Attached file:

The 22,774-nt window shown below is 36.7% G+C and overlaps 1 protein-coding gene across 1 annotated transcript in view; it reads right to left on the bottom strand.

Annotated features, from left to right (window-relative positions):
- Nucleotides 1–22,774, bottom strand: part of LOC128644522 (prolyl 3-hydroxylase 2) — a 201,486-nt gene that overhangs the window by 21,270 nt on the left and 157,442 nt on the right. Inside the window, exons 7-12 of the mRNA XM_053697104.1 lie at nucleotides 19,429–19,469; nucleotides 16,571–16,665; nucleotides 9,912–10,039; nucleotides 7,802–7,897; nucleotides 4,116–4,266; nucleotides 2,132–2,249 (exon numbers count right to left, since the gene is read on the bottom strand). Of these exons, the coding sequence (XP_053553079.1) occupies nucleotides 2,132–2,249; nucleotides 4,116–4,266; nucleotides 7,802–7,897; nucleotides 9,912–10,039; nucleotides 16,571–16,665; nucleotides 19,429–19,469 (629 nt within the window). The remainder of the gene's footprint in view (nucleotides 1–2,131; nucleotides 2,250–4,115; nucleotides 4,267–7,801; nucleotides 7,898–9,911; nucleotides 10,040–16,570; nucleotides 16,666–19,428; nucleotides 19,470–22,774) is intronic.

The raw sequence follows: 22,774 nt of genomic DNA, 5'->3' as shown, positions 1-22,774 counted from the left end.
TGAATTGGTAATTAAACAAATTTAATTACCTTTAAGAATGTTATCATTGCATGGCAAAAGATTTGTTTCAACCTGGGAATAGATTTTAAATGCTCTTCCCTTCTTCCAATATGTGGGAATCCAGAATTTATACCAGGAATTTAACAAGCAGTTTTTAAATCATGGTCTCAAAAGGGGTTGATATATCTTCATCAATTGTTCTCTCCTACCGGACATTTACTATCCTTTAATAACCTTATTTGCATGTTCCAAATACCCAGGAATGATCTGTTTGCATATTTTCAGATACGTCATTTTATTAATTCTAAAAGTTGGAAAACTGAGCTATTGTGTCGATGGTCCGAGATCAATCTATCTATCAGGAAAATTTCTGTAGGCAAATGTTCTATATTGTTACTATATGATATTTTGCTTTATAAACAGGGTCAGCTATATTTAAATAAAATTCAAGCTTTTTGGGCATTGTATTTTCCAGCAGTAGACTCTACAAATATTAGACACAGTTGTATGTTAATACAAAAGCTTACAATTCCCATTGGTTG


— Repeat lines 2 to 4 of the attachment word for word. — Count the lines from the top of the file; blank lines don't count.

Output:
Annotated features, from left to right (window-relative positions):
- Nucleotides 1–22,774, bottom strand: part of LOC128644522 (prolyl 3-hydroxylase 2) — a 201,486-nt gene that overhangs the window by 21,270 nt on the left and 157,442 nt on the right. Inside the window, exons 7-12 of the mRNA XM_053697104.1 lie at nucleotides 19,429–19,469; nucleotides 16,571–16,665; nucleotides 9,912–10,039; nucleotides 7,802–7,897; nucleotides 4,116–4,266; nucleotides 2,132–2,249 (exon numbers count right to left, since the gene is read on the bottom strand). Of these exons, the coding sequence (XP_053553079.1) occupies nucleotides 2,132–2,249; nucleotides 4,116–4,266; nucleotides 7,802–7,897; nucleotides 9,912–10,039; nucleotides 16,571–16,665; nucleotides 19,429–19,469 (629 nt within the window). The remainder of the gene's footprint in view (nucleotides 1–2,131; nucleotides 2,250–4,115; nucleotides 4,267–7,801; nucleotides 7,898–9,911; nucleotides 10,040–16,570; nucleotides 16,666–19,428; nucleotides 19,470–22,774) is intronic.

The raw sequence follows: 22,774 nt of genomic DNA, 5'->3' as shown, positions 1-22,774 counted from the left end.